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Stressors that affect Nutrition NUR101 FALL 2008 LECTURE # 24 K. BURGER, MSED, MSN, RN, CNE PPP By Sharon Niggemeier RN MSN Revised 12/08 J Borrero

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Text of Stressors that affect Nutrition NUR101 FALL 2008 LECTURE # 24 K. BURGER, MSED, MSN, RN, CNE PPP By...

  • Stressors that affect NutritionNUR101FALL 2008LECTURE # 24K. BURGER, MSED, MSN, RN, CNE

    PPP BySharon Niggemeier RN MSNRevised 12/08 J Borrero

  • NutritionNutrition is interaction between an organism and the food it consumesFood & eating is a basic need, affects healthVarious factors affect nutritionNutrients substances used by the body for growth & developmentRole of nurse to teach, guide and inform on the importance of proper nutrition

  • Nursing AssessmentDietary intake and food preparationUnpleasant symptomsAllergiesTaste, chewing and swallowingAppetite and weightUse of medications

  • Nutritional health-care TeamMD NurseSocial WorkerPhysical TherapistOccupational TherapistSpeech PathologistPharmacist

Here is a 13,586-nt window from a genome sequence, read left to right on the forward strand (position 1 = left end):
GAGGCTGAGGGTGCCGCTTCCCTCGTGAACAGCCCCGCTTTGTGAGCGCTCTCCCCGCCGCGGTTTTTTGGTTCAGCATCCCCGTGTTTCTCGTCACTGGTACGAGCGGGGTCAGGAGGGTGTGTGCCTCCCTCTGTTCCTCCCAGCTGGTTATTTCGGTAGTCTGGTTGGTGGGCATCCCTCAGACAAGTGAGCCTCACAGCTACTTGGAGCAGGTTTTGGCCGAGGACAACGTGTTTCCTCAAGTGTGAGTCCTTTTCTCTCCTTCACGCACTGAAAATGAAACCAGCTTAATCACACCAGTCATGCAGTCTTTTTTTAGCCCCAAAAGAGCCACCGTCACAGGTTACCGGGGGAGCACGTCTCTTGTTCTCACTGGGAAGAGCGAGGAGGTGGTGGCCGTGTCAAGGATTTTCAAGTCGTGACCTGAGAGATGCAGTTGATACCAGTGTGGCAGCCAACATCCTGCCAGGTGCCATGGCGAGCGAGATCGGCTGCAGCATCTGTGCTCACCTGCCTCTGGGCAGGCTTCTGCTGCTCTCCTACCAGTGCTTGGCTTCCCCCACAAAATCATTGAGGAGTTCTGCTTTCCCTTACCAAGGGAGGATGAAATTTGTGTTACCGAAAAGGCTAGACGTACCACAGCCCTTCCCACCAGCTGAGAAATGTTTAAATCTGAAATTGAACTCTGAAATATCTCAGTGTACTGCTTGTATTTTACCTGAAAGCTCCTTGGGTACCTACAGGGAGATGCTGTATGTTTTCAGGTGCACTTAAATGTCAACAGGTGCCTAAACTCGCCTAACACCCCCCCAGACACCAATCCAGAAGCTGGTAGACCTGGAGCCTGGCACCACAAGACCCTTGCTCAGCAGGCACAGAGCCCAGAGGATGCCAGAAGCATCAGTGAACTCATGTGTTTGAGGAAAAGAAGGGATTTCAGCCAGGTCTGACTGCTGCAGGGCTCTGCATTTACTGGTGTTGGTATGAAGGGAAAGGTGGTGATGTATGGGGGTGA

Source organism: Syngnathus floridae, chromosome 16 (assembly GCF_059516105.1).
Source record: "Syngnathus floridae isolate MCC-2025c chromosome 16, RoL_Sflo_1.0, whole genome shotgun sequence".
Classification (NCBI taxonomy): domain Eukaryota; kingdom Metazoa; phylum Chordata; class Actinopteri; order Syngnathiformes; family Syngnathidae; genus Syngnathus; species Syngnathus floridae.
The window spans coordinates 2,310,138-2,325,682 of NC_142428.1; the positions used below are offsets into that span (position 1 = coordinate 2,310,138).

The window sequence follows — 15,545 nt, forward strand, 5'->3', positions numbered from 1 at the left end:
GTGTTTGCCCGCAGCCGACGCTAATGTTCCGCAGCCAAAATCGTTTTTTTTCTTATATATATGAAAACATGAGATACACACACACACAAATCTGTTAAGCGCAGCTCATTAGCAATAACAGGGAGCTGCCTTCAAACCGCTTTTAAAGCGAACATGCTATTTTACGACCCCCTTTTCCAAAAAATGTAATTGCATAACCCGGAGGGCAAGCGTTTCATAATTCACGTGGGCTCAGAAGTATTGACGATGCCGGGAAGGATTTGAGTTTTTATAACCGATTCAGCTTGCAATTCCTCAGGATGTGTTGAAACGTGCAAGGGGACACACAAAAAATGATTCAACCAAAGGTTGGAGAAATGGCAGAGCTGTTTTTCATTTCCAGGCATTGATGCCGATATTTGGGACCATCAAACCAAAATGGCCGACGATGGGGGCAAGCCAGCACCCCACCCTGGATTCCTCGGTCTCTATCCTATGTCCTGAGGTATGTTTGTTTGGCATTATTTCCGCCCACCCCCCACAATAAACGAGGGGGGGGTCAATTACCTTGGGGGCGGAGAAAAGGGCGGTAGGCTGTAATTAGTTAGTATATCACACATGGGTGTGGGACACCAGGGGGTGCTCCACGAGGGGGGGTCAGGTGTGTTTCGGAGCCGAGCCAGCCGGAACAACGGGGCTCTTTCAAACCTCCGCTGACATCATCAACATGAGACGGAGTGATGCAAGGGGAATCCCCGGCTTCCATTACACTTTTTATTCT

• Essential Nutrients Regulatory NutrientsWaterCarbohydratesProteinsLipidsVitaminsMinerals

  • WaterWater: present in every cellAbsorbed in small /large intestineMetabolized carbohydrates, proteins, lipids produce waterDietary intake from fluids and solid food provide waterFunction: fluid medium needed for all chemical reactions in the body

  • CarbohydratesCarbohydrates: simple or complexDigested by enzymes (amylase/lactase)Absorbed in small intestineMetabolized into glucose which is used for energy or storedStored as either glycogen or fatFunction: provide energy, spare proteins

  • Carbohydrates (CHO)Carbon Hydrogen-Oxygen1 gram carbohydrate = 4 KcalMonosaccharides simple sugars glucose, fructose, galactoseDissaccharides double sugars sucrose, lactose, maltosePolysaccharides complex forms starch, glycogen, cellulose (fiber)Recommended intake: 60% of total Kcal (300g) Fiber 25-30g daily

  • CarbohydratesWhat are some other functions of carbohydrates in our bodies?Laxative effects of:Lactose CelluloseDIETARY FIBER - Helps regulate blood sugarMay reduce risk of hyperlipidemiaMay reduce risk of some cancers

  • ProteinProteins: composed of amino acids Digested by enzymes (proteolytic) Absorbed in small intestineMetabolism includes:Anabolism=Catabolism: Nitrogen balance Function: maintain body tissue and tissue growth